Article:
The Ghosts of Highway 20 features 14 tracks spread over two discs, the shortest of which is just over three minutes and the longest just under 13, with most averaging around the five minute mark there are times when some might find themselves thinking some pruning might have been in order. After all, there’s only so many drifting melody songs with languorous minimalist guitar lines that you can take at one sitting. Right? Even if it is Bill Frisell on the guitar (well, him and Greg Leisz on the right and left channels, respectively). Absolutely not. This road could go on forever.
Much laid down in the same sessions and with the same musicians that produced her previous double disc release, Down Where the Spirit Meets the Bone (but which didn’t make that short list), it’s moody, intense and frazzled, Williams’ mesmerisingly dry, cracked and swallowed ravaged vocals (there are times when you have to concentrate to get the words) the aural equivalent of slowly dehydrating in a desert under a baking sun. And I mean that in a good way.
Taken as a whole, it meditates on loss, death and mortality, as much informed by her own years as the death of her father last year, a theme that stares you in the face on the nihilistic six minute opener Dust (“There’s a sadness so deep the sun seems black….you couldn’t cry if you wanted to. Even your thoughts are dust”), the similarly lengthy and brooding Death Came (where southern gothic and the Old Testament collide) with its skeletal guitars and Butch Norton’s rumbling drums and the drawled country gospel blues Doors of Heaven (“I think I’m finally tired of living, let me in”) on which she plays rhythm guitar. It’s one of two songs about moving on to the other side, the other being the more countrified Patsy Cline/Louvins waltzing If There’s a Heaven (Val McCallum depping for Frisell here) where she prays rather than sings “when you go, you let me know if there’s a heaven out there.”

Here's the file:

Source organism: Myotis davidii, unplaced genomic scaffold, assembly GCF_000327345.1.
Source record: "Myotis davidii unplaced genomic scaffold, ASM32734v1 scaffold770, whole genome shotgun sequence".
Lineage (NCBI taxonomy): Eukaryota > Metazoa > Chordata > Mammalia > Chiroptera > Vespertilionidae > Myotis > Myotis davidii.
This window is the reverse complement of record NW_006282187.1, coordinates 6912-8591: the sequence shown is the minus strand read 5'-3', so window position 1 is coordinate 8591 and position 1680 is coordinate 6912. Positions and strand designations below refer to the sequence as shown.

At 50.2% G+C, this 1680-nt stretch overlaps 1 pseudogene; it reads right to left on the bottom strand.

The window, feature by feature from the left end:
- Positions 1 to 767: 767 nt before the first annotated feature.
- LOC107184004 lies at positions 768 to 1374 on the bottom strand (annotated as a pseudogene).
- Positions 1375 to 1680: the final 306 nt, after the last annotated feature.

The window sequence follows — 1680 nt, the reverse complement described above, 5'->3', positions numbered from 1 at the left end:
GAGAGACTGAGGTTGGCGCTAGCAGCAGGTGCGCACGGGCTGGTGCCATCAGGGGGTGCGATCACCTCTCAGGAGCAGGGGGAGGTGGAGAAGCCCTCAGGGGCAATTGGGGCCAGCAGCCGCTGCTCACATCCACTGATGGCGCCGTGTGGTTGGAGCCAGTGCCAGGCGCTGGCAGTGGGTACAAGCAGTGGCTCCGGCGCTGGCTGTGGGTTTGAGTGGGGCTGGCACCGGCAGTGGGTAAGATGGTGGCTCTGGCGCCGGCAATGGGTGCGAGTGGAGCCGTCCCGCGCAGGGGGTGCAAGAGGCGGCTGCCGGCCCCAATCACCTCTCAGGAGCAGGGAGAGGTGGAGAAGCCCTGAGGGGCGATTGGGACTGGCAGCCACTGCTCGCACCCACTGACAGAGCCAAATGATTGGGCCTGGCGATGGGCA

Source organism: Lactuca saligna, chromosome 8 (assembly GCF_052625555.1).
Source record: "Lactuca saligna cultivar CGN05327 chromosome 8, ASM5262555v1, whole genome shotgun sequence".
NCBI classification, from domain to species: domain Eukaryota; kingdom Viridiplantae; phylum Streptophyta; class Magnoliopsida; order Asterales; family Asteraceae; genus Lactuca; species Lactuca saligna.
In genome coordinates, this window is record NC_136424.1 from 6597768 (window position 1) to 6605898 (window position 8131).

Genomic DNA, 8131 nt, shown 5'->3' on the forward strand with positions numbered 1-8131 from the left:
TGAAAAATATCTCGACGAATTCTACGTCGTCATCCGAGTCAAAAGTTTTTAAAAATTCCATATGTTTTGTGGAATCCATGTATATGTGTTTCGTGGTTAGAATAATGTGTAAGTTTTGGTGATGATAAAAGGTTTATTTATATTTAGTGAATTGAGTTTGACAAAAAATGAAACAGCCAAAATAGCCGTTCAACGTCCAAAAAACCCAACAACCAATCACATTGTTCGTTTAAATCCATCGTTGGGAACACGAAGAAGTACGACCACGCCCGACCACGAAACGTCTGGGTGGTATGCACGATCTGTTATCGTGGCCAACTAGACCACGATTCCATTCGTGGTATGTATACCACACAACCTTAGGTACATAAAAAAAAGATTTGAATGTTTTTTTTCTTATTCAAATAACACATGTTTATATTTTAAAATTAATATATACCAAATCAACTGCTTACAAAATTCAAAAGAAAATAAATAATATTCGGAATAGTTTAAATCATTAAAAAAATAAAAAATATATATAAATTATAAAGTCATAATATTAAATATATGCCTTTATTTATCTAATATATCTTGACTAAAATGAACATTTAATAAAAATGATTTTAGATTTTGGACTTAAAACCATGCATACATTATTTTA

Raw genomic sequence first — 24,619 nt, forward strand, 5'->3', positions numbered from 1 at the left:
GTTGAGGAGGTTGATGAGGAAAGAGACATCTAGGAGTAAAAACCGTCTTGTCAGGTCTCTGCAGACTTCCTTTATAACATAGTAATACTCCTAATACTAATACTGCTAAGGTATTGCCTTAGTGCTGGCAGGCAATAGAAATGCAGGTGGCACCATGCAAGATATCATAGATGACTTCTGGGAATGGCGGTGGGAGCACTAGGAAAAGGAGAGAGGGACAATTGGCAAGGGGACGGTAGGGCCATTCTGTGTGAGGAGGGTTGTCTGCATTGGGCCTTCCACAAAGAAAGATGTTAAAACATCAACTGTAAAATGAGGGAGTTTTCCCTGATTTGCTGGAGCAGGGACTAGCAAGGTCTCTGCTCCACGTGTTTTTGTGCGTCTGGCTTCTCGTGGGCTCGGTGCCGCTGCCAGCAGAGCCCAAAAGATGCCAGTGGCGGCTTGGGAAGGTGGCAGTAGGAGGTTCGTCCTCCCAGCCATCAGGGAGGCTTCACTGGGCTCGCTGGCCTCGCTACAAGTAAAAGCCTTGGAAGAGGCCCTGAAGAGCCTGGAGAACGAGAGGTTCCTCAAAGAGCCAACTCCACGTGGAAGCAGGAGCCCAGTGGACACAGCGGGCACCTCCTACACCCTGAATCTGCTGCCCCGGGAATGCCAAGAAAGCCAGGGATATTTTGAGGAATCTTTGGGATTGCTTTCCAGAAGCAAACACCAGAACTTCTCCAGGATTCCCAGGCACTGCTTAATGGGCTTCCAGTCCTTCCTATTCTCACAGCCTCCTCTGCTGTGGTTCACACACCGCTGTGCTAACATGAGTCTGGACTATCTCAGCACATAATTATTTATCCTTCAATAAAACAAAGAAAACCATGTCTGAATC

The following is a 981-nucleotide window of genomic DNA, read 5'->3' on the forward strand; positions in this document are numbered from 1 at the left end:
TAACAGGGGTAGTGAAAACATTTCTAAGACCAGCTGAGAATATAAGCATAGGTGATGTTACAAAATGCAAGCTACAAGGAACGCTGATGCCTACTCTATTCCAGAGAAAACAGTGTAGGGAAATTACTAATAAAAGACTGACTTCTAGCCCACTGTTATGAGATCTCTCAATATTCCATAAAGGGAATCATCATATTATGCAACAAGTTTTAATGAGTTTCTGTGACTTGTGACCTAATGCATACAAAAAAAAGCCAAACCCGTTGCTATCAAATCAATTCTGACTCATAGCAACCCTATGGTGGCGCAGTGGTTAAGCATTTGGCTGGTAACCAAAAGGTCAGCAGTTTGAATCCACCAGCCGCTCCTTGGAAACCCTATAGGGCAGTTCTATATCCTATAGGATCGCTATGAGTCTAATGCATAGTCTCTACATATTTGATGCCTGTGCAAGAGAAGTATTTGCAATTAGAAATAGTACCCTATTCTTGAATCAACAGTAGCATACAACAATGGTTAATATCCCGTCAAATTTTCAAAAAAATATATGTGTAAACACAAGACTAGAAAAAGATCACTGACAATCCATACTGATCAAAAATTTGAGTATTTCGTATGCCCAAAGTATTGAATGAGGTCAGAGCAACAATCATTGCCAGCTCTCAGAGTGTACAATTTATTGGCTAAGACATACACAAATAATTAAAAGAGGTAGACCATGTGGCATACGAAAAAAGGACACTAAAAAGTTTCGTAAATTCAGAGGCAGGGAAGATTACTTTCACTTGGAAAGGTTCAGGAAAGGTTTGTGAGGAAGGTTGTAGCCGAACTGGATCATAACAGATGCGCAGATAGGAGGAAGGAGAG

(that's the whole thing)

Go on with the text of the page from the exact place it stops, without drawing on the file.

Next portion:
And it’s not actual death, it’s a living one. With its jazzy percussion flavours and bluesy guitars, If My Love Could Kill is an anguished song about Alzheimer’s, the “slayer of words, murderer of poets…who robbed me of your memory…of your beautiful mind” while she delivers a pointed, desolate desert reading of Springsteen’s Factory where “men walk through these gates with death in their eyes.”
However, it’s not all about death. Sex and love have a place here too. For the former she provides suitably lubricative music for the carnality of Woody Guthrie’s House of Earth, a vision of sexual healing straight out of Robert Mapplethorpe in which the narrator offers to revitalize tired marriages (“I’ll furnish the red hot kisses and the hole that wakes up sleeping sickness in your soul”), while the latter is variously shaded with the experience of hurt (the breathy, 3am jazz brushed I Know All About It), devotion (another Cline waltz through Place In My Heart) and a defiant optimism about making it though (the gorgeous anthemically swelling Can’t Close The Door To Love).
And then there’s the past to deal with. On the frisky, y’all come styled country (she even introduces the guitar break with ‘take it away’) Bitter Memory she kicks unwelcome ones out the door while the softly sun, slow and measured nine minute Louisiana Story spins a Tennessee Williams-styled deep south tale of a girl growing up with an abusive Bible preaching daddy while the steady rolling seven-and-a-half-minute title track itself, named for the Interstate that runs from Georgia to Texas with its “rundown motels and faded billboards”, speaks of the way the past and its ghosts never let go.
It all comes to a close with Faith & Grace, an experimental, improvisational twelve minutes plus with a steady ticking beat, the guitars and percussion (Ras Michael on Jamaican hand drums) following Williams as, just like Jim Morrison took on shamanistic tones, she channels revivalist preachers exhorting “get right with God” declaring in an epiphany of acceptance and resolution “faith and grace will help me run this race.” Long may the finishing line be many miles away.
Review by: Mike Davies
Out Now via Highway 20 Records
Order via Amazon